Annual evolution of tourist arrivals at frontier posts, Morocco

Morocco’s trade relations

The European Union is by far the largest import and export partner to Morocco. Within the EU, France is the largest trade partner for Morocco. Within the EU, Morocco’s largest export partners are France (24.5%), Spain (21.2%), Italy (4.6%), and the UK (3.3%). Its largest import partners are France (15.7%), Spain (12.1%) and Italy (6.5%).

In import trade, France is again Morocco’s largest partner and in 2009 accounted for 15.7% of the country’s imports. The emerging markets of India, Brazil, China, Turkey and Russia represent growing markets for Moroccan exports, though only Moscow and Istanbul currently feature on RAM's network.

Morocco’s trade with main partners, 2010

Competition from LCCs will not go away: Royal Air Maroc needs a major turnaround to keep afloat

RAM is heavily dependent on the European, and particularly French, market. The recent unrest in Arab countries has led to a considerable drop in demand and put the carrier into a loss-making state. The carrier’s hub has a high capacity of LCCs due to an open skies policy with the EU, which it struggles to compete with. Competition from LCCs will continue, and RAM needs to implement its restructuring programme and seriously consider an IPO to get itself back in the game.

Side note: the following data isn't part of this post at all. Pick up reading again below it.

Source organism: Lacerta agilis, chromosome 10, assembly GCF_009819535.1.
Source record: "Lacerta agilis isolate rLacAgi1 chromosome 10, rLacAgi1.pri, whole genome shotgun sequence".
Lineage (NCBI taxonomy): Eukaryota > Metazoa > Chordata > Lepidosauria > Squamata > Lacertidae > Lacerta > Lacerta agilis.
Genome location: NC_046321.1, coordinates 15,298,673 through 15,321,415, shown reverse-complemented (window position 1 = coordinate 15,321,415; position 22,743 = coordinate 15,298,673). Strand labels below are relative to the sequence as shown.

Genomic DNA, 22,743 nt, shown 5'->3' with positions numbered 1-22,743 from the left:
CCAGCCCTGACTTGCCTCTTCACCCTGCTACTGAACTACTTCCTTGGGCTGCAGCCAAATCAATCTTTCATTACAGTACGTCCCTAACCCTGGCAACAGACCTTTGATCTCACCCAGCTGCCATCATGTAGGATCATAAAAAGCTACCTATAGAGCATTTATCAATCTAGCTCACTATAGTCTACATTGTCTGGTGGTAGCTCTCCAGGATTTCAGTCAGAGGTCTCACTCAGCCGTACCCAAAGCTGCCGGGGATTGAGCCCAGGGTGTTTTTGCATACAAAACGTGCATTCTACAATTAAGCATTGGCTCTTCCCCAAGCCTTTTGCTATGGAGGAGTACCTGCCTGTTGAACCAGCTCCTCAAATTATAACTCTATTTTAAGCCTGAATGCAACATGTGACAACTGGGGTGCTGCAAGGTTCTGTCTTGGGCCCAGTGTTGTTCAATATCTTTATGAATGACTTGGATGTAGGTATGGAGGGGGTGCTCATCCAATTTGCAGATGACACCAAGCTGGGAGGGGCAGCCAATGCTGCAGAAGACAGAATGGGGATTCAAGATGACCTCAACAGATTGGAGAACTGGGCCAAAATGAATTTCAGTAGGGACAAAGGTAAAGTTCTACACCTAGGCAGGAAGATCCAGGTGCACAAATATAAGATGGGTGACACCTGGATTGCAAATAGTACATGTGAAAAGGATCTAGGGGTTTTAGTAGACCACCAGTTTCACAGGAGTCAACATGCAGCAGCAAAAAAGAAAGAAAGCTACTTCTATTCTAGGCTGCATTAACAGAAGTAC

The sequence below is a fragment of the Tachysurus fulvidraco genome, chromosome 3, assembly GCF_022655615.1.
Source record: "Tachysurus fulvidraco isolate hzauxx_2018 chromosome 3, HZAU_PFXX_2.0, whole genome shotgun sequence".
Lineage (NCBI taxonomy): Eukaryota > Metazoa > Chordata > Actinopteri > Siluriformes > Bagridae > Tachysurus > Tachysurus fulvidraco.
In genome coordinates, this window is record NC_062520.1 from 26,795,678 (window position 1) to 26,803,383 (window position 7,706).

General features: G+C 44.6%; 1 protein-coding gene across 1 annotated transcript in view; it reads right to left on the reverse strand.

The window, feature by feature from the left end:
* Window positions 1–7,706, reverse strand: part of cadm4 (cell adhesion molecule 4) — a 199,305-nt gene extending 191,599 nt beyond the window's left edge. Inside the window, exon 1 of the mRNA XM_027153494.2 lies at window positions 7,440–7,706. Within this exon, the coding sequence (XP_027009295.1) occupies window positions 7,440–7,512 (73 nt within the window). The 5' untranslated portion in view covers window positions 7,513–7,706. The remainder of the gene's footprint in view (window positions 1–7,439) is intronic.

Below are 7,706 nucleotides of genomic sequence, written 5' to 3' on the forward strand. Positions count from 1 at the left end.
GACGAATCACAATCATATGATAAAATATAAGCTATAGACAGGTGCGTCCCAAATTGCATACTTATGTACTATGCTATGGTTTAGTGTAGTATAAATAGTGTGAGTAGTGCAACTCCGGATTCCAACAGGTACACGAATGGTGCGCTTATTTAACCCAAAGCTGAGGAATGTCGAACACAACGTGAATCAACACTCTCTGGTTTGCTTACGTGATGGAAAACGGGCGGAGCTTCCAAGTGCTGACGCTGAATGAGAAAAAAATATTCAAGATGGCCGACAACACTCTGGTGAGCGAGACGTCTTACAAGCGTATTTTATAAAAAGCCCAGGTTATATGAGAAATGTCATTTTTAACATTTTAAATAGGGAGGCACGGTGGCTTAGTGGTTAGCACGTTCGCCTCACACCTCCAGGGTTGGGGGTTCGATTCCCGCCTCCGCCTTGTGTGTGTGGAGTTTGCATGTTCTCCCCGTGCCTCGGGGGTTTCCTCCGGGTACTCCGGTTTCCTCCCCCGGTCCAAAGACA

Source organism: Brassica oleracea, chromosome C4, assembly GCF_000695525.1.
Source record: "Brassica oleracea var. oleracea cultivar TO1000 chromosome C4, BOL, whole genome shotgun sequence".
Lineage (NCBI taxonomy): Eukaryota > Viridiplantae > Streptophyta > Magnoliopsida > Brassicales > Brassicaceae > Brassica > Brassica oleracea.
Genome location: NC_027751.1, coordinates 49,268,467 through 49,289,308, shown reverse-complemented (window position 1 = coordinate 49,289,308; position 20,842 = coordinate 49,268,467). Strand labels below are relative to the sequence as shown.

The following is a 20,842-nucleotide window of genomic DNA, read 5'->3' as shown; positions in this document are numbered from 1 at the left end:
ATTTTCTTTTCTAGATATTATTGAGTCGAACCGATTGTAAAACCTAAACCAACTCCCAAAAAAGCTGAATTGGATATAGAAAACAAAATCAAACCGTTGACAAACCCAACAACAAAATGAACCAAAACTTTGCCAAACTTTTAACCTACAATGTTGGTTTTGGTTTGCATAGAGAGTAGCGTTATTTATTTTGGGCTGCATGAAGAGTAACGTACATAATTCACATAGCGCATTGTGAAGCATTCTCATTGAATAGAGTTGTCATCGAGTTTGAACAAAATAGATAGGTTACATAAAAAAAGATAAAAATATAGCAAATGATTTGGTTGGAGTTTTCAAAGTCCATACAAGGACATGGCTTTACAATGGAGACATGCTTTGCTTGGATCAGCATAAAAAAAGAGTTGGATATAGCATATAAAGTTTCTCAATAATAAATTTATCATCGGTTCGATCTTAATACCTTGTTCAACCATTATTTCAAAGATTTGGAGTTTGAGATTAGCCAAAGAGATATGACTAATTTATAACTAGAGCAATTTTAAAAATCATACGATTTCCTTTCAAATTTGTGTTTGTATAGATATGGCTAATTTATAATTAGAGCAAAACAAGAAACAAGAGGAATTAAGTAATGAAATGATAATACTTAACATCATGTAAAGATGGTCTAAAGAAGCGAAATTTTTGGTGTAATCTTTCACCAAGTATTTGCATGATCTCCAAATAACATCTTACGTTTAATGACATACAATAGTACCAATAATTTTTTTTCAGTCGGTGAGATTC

The carrier has largely neglected central, eastern and southern Africa in its route network, as is often the case with African carriers who concentrate on intercontinental and long-haul routes instead of regional routes where demand is low and liberalisation far and few between. RAM can build on its status as being the only carrier to serve western African countries from Morocco and few other African carriers serving the country.

A possible IPO will help the carrier in the short-term but in order for it to create a successful carrier post-IPO, RAM will need to undergo major restructuring efforts and look into ways it can compete with the LCCs. Building on existing partnerships and establishing new ones will help it pull traffic where it is not able to match the prive advantage of LCCs.

Background information

Royal Air Maroc top 10 international routes by seats: 22-Aug-2011 to 28-Aug-2011

Royal Air Maroc top 10 international routes by ASKs: 22-Aug-2011 to 28-Aug-2011

Royal Air Maroc international capacity (seats) by region: 22-Aug-2011 to 28-Aug-2011

Africa's top 10 largest airports